I was recently invited to participate in a conference where the pros and cons of the Jones Act was discussed. At first, I didn’t feel I was qualified to speak on the topic, but I changed my mind after doing some research and talking to some Jones Act experts.

As I reviewed the long history of the Jones Act, I recalled the many attacks on the law over the years by those seeking to change it.

I was also surprised to learn that 81% of the world’s shipping ports have some type of Jones Act equivalent (also known as cabotage laws) to protect against foreign intrusion in a country’s domestic industries. So, we are not alone in trying to protect commerce.

The Jones Act is still relevant and important to the U.S. maritime industry and its workers. Why would we want to open the gates to foreign countries to undercut everything we have worked for? Further, we need to manufacture and produce everything we need here in the U.S. I find it disturbing that many of the items we need today are imported from outside the U.S., such as fuel, pharmaceuticals, many manufacturing parts, steel, and even agricultural products.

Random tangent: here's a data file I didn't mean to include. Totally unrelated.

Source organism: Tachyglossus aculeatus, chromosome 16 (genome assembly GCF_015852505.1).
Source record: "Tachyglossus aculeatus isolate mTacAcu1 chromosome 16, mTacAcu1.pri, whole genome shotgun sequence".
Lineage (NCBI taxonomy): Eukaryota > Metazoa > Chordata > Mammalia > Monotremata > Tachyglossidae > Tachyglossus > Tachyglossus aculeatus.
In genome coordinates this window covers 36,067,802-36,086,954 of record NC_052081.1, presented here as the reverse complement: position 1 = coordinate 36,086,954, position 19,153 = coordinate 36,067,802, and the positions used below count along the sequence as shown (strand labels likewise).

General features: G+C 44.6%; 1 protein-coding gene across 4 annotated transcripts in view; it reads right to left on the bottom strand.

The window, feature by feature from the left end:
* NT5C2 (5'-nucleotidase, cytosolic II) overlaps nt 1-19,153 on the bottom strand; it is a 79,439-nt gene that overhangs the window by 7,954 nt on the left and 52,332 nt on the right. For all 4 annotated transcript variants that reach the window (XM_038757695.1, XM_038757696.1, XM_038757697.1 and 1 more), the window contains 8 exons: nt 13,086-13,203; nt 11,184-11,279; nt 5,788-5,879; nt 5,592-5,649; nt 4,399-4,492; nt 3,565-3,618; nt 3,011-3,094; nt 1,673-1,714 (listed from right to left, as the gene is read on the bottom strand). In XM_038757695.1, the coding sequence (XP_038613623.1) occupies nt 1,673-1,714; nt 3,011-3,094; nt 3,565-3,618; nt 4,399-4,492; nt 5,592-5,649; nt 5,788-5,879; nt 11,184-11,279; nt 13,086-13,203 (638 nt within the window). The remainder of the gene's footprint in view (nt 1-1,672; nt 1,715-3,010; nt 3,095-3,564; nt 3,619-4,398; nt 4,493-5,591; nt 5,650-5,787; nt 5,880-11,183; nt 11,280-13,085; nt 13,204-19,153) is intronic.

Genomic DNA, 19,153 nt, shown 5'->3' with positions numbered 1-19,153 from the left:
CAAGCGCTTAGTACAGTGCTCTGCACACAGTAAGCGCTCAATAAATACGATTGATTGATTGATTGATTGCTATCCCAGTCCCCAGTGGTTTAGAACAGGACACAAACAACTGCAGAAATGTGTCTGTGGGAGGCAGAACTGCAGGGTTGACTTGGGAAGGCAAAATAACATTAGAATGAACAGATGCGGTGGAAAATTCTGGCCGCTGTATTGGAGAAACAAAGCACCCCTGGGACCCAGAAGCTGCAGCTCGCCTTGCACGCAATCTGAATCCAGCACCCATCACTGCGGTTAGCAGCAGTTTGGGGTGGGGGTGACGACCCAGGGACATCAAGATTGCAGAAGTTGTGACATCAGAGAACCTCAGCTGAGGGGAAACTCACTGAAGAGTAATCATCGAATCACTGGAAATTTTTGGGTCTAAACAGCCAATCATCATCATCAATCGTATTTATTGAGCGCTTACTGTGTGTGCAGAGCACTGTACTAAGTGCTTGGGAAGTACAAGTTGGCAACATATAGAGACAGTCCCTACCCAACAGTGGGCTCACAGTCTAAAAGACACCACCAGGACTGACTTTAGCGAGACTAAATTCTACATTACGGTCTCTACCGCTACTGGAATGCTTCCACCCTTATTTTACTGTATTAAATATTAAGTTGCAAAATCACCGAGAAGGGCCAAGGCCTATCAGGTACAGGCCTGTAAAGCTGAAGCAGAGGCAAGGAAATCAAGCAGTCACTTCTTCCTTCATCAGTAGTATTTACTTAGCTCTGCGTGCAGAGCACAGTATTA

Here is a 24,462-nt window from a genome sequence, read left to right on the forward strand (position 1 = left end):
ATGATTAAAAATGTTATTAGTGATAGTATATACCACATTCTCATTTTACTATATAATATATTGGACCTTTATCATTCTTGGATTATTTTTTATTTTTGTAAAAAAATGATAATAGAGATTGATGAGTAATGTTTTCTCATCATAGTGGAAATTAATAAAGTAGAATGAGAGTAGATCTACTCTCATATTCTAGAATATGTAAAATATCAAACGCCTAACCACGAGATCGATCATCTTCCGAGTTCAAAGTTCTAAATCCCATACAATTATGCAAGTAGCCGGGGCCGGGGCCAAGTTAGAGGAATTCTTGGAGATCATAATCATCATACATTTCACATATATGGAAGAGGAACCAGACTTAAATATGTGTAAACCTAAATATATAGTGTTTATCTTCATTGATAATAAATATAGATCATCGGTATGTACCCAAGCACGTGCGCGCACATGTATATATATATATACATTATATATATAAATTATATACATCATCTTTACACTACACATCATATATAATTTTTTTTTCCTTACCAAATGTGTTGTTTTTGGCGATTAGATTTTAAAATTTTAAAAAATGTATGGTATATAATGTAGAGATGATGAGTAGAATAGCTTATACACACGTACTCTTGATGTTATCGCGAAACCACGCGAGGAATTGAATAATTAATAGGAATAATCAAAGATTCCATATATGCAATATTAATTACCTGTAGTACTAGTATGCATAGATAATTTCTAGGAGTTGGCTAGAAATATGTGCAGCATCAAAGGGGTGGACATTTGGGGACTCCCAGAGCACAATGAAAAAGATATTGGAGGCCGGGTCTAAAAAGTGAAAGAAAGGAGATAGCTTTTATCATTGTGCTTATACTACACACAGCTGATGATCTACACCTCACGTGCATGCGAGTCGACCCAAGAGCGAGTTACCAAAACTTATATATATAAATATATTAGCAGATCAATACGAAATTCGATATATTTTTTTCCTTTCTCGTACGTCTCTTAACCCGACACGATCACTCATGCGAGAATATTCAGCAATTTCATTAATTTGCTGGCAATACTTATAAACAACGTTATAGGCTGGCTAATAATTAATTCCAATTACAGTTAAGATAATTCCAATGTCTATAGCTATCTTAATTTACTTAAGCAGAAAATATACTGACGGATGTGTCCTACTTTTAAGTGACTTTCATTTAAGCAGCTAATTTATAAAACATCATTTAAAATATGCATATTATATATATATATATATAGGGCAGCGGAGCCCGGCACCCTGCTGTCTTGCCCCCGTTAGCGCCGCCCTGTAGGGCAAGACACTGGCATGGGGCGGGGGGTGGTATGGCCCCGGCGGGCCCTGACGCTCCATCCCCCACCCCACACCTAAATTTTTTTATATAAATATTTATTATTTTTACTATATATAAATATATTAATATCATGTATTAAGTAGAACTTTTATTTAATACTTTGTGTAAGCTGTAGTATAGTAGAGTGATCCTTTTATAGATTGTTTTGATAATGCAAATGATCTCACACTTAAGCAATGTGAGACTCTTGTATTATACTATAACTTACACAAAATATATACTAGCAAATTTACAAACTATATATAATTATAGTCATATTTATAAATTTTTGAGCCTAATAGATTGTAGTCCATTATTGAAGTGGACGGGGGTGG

The Jones Act has a place and a purpose and needs to remain intact.

The Jones Act also protects U.S. shipyards and its workers because the law requires vessels that work in the U.S. coastwise trade to be built in the U.S. The law also ensures our ability to build and man ships in time of war, a critical element in World War II. Can you imagine, without the Jones Act, relying on China or Russia to build or repair our fleet of vessels? National security is an important part of the discussion about the importance of the Jones Act.

As a business owner, I have occasionally considered hiring foreign workers to work on our vessels — to bus tables, serve food, and provide galley support — to help address the severe employee shortages. But we all must follow the law and in the long run things will work out.

Our industry needs to do everything we can to train and promote U.S. workers. We must start early in students’ lives and stress that there are good jobs in the maritime industry that can provide them with long and fruitful careers.

For the aforementioned reasons I support the Jones Act and encourage everyone in our industry to do the same.